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With the recent passing of Supreme Court Justice Ruth Bader Ginsburg, President Trump is now tasked with the constitutional duty of nominating her replacement. While certainly authoring some opinions that many conservatives across the nation will find disagreeable, Justice Ginsburg was a trailblazer for women in the legal profession. Therefore, it is quite appropriate that President Trump seems poised to nominate another qualified female jurist to fill her role on the nation’s highest court.
The announcement of this next nominee is expected to come this Saturday at the White House. Americans in all corners of the country are no doubt wondering who the next justice will be. By all indications, President Trump has narrowed his list down to a select set of names, drawing from his list of potential nominees. With the exception of the most devoted followers of constitutional case law, this will be the first time the American people hear many of these names.
So, without further ado, meet the eight women most likely to become the next Supreme Court Justice of the United States:
Amy Coney Barrett Circuit Judge - Seventh Circuit Court of Appeals
Judge Barrett, a graduate of Notre Dame Law School, was nominated by President Trump to be a justice on the Seventh Circuit Court of Appeals in May 2017. Previously a professor at her alma mater, Barrett was confirmed in October of that year by a vote of 55 to 43, receiving unanimous GOP support, as well as votes from Sens. Joe Manchin (D-W.Va.), Joe Donnelly (D-Ind.), and Tim Kaine (D-Va.). Barrett became the first woman to ever occupy one of Indiana’s seats on the Seventh Circuit.
Barrett is perhaps most well-recognized for her exchange with Sen. Dianne Feinstein (D-Calif.), who accused Barrett of being too religious, saying, “The dogma lives loudly within you, and that is a concern.” Barrett is a staunch defender of religious liberty. For any senator, this should be considered a feature, not a bug.
Barrett describes herself as a “public meaning originalist,” meaning she believes the Constitution should be interpreted based on what the words meant at the time of ratification, not based on what they might be twisted to mean today. This school of legal thought was popularized by the late Justice Antonin Scalia, for whom Barrett once clerked. Succinctly, a judge must ask the question, “What would a reasonable person living at the time of ratification have understood these words to mean?"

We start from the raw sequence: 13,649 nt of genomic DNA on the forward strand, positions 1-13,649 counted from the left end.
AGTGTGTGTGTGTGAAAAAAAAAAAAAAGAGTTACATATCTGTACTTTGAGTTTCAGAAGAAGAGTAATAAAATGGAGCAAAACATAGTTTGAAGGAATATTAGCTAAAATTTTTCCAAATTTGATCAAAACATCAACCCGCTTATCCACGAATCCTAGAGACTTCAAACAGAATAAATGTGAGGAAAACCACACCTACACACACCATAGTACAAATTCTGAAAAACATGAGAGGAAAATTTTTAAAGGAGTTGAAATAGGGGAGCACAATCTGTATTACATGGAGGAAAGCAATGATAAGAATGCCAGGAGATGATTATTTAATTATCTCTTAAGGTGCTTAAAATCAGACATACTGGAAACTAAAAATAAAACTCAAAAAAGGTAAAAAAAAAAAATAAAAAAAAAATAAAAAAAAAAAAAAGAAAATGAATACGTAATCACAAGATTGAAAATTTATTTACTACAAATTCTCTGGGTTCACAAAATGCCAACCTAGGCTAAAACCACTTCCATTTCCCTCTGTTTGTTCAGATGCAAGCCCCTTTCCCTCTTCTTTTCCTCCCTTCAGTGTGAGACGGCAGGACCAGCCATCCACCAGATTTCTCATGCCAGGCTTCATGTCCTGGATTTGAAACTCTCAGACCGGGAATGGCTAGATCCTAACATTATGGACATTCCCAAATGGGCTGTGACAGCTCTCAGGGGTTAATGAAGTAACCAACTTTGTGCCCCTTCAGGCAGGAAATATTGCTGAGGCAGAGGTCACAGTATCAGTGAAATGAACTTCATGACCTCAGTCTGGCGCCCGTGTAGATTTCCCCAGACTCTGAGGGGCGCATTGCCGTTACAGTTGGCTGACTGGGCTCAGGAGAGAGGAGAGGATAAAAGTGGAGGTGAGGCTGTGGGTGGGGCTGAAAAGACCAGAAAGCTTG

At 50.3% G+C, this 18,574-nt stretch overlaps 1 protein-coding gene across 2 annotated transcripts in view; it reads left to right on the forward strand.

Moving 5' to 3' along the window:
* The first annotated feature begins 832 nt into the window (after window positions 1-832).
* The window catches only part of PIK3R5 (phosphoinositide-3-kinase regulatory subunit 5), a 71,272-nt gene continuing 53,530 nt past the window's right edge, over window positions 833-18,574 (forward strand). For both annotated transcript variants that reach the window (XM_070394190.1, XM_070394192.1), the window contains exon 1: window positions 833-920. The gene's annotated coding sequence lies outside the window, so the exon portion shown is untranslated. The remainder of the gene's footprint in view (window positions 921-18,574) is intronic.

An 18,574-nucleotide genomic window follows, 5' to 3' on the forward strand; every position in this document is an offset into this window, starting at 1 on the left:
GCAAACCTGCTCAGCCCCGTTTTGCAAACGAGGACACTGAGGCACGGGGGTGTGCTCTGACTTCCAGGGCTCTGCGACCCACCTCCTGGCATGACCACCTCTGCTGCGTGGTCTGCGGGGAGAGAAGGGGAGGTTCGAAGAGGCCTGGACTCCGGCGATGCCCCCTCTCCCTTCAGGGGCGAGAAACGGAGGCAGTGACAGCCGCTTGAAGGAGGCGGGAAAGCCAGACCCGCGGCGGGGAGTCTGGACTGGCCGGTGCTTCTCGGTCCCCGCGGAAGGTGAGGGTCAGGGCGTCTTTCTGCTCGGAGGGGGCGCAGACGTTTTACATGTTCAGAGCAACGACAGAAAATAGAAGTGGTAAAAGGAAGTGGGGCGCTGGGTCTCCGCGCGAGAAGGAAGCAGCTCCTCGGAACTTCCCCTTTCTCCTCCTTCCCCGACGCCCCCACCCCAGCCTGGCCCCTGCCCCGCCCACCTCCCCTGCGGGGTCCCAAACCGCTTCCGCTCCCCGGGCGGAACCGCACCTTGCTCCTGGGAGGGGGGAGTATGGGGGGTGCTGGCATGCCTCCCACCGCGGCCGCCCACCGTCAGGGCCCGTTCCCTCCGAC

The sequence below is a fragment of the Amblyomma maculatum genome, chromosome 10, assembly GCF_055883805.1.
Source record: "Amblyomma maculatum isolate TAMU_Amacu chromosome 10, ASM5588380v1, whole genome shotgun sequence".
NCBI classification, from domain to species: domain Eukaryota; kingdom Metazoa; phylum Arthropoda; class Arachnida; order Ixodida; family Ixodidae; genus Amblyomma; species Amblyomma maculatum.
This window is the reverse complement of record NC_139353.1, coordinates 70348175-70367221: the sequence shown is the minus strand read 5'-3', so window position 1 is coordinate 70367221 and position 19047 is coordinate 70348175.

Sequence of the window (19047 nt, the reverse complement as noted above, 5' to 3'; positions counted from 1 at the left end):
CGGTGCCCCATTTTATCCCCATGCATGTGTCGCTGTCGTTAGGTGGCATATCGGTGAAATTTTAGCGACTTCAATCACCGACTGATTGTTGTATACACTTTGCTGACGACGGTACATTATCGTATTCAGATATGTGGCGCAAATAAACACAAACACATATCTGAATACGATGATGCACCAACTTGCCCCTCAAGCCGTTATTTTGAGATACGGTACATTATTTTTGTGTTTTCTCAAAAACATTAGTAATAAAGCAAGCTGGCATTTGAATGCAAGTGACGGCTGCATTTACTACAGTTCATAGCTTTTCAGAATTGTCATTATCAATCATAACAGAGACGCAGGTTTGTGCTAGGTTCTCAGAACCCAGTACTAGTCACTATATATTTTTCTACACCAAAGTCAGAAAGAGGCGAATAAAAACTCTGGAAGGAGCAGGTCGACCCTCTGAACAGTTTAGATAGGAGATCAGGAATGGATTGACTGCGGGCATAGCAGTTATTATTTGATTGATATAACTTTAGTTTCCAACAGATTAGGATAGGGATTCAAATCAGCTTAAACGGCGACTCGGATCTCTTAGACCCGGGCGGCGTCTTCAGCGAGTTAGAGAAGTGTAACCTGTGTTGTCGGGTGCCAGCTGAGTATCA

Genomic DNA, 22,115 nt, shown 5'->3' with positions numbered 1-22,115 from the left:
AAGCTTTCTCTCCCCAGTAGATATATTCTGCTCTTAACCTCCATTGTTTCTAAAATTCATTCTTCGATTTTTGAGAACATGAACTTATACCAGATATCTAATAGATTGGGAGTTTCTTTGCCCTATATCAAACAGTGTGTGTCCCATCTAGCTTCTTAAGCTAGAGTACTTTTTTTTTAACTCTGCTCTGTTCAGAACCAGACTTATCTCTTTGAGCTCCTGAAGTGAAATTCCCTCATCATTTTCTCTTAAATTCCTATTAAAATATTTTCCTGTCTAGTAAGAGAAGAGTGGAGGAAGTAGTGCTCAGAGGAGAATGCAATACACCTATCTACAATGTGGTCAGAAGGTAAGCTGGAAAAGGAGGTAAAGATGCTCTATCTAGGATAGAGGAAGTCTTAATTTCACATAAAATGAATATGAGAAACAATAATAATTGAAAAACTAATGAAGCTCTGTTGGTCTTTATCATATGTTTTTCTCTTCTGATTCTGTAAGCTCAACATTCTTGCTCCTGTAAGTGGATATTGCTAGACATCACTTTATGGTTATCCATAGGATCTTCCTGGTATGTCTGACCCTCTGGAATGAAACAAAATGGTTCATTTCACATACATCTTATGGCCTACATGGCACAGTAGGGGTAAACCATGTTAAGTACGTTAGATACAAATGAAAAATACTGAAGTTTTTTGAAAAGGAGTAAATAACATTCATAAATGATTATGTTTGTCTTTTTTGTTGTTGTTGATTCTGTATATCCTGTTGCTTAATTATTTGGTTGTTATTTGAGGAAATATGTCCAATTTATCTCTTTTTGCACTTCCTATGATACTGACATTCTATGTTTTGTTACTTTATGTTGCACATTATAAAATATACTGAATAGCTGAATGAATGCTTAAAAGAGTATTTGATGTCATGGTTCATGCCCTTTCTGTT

The Yale Journal of Regulation found that Barrett would likely strike down the doctrine known as Chevron deference, which states courts should defer to the regulatory agencies’ interpretation of relevant statutes when there is any ambiguity. Barrett has authored pieces questioning how far many judges take judicial restraint and has argued jurists are far too hesitant to declare statutes unconstitutional these days.
Barrett stressed that she did not believe it was “lawful for a judge to impose personal opinions, from whatever source they derive, upon the law,” and she pledged that her views on “any other question will have no bearing on the discharge of [her] duties as a judge.” Barrett was added to the list of potential nominees shortly after her circuit court appointment.
Barbara Lagoa Circuit Judge - Eleventh Circuit Court of Appeals
Judge Lagoa, a graduate of Columbia Law School, was nominated by President Trump to the Eleventh Circuit Court of Appeals in September 2019. She assumed office in December after being confirmed by a vote of 80 to 15. Prior to that, she served on the Florida Third District Court of Appeals, having been appointed by then-Gov. Jeb Bush. Later, she received an appointment to the Florida Supreme Court by Gov. Ron DeSantis.
A year before her birth, Lagoa’s family fled Cuba for the United States. She’s said her family’s experience there led her to believe in the importance of the rule of law and that a judge should not let their personal preferences cloud their decision-making, as in Cuba, “the whim of a single individual could mean the difference between food or hunger, liberty or prison, life or death.”
Lagoa describes herself as an originalist. During her Senate hearing, she said, "I think it is important, when you're looking at the Constitution, to see what the original public meaning or the understanding of that particular phrase meant, or the particular word.”
In answers given to the Senate Judiciary Committee, Lagoa indicated she would uphold precedent on administrative law cases, including the aforementioned Chevron deference. She said, “I am familiar with the Administrative Procedures Act and the Supreme Court precedent concerning administrative authority, including Auer v. Robbins, 519 U.S. 452 (1997) and Chevron, U.S.A., Inc. v. Natural Resources Defense Council, Inc., 467 U.S. 837 (1984). If confirmed, I would fully and faithfully apply Supreme Court precedent on administrative law.”